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At 40 Years Old, 'The Godfather' Has a Profound and Complicated Legacy
NorthJersey.com ^ | SUNDAY MARCH 18, 2012 | JIM BECKERMAN

Posted on 04/12/2012 10:21:04 PM PDT by nickcarraway

Once, it was thought of as the gangster movie to end all gangster movies.

Before he played Don Corleone, Marlon Brando had been all but written off after several flops. But of course that's exactly what "The Godfather," which opened in New Jersey 40 years ago this Saturday, was not.

Instead, it was the gangster movie that began all gangster movies, at least as we know them now: not just its own sequels, "The Godfather: Part II" and "The Godfather: Part III," but also "Goodfellas," "Donnie Brasco," "Analyze This," "Scarface," "The Freshman," "Prizzi's Honor" and "Married to the Mob," not to mention "The Sopranos." But "The Godfather" is the epic original: the "Gone With the Wind" of the boomer generation.

"It's compulsively watchable," says Teaneck-born critic Leonard Maltin. "If you should stumble onto it on cable, you can't stop watching it."

This is not the only iconic film to mark an anniversary this year; "Casablanca" returns to theaters Wednesday in honor of its 70th (for more, see Monday's Better Living).

"The Godfather" has also aged in an interesting way. Back in 1972, it was thought to be a movie that exploded all the romantic Hollywood myths about criminals. These bad guys, critics said, were not glamorous lone-wolf heroes like Edward G. Robinson or James Cagney; they were yes-men who followed orders from a vast hierarchical organization, just like the guy sitting in the next cubicle at work.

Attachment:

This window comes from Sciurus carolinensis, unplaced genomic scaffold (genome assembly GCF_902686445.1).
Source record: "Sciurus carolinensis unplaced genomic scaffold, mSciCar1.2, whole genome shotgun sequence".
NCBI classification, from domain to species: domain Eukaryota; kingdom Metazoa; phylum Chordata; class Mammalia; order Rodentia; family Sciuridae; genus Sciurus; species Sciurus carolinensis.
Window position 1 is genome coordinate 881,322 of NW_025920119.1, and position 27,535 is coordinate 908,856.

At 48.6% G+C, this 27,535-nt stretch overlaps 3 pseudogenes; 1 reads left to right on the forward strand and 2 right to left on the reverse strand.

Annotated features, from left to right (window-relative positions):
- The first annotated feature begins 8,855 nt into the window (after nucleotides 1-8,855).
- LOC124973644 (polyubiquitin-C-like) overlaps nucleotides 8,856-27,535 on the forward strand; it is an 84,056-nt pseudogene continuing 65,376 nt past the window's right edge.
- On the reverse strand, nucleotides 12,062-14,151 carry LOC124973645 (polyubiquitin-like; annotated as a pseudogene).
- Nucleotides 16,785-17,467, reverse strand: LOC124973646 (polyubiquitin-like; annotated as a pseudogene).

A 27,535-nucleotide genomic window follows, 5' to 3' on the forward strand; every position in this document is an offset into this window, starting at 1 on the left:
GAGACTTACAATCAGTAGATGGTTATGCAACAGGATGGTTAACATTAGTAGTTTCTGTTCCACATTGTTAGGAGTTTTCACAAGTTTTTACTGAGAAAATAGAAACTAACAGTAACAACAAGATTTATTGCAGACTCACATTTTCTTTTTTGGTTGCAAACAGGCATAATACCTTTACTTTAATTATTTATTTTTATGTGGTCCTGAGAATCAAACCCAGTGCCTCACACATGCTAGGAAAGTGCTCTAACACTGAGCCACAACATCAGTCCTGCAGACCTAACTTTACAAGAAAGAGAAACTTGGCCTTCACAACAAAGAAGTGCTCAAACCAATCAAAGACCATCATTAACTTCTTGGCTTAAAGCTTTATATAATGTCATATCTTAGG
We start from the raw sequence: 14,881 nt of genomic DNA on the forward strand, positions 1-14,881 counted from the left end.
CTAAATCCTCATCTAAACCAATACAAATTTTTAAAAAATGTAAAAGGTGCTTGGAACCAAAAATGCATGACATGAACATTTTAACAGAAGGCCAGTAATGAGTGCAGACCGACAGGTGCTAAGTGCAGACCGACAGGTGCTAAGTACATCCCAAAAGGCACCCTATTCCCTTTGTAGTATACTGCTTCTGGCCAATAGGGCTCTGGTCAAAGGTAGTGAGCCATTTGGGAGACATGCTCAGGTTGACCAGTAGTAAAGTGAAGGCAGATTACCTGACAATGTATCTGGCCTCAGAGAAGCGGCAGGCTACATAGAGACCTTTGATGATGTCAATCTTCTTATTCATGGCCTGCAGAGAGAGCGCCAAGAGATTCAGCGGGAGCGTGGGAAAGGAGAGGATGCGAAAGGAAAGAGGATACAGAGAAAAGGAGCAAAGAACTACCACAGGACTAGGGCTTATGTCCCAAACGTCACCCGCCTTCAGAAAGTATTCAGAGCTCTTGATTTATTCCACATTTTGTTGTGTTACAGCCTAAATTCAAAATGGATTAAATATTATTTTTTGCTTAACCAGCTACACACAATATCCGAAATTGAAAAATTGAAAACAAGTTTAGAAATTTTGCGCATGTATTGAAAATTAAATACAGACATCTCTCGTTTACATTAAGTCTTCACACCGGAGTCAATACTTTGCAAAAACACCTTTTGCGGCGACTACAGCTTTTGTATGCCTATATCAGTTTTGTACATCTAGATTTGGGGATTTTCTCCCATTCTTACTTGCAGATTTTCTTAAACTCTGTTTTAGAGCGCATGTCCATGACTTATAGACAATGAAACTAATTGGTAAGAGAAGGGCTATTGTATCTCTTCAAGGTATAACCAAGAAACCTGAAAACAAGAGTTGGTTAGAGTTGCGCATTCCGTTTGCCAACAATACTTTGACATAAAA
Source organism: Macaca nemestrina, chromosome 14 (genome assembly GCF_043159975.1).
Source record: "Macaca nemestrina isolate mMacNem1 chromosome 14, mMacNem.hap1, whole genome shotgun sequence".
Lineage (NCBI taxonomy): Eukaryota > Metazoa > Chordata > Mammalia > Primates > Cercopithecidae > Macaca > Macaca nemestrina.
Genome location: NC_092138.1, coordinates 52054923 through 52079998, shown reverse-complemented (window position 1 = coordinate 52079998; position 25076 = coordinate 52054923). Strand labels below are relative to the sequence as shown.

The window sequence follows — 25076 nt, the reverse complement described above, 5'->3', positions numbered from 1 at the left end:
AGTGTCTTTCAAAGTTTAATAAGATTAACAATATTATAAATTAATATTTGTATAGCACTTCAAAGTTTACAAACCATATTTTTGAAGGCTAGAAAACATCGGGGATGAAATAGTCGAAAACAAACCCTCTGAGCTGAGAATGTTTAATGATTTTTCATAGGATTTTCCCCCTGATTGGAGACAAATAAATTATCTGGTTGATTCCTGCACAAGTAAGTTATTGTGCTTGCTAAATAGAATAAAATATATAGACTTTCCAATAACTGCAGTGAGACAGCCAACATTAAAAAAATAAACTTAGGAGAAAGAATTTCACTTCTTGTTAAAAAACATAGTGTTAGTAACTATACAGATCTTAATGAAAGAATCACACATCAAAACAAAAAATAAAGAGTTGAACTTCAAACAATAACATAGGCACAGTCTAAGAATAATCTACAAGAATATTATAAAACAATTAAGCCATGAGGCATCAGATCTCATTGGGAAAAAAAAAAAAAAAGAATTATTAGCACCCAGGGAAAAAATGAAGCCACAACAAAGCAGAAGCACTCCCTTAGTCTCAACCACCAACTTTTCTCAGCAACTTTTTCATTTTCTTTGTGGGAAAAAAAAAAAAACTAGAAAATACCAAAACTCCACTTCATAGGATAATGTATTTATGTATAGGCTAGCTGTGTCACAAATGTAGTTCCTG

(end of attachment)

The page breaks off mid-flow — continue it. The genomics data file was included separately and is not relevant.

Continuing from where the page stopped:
But this, it turned out, was the most romantic thing of all. The idea of a powerful, all-embracing family that would protect you, avenge your wrongs and license you to go out and kill your enemies was exactly what made "The Godfather" far more seductive than old-fashioned gangster movies like "Little Caesar" and "The Public Enemy."

Italian-Americans, needless to say, have a complicated relationship with this film. On the one hand, it reinforces stereotypes of Italians as gangsters – an old concern about Hollywood crime movies (there were similar complaints, in the 1930s, about "Little Caesar" and "Scarface").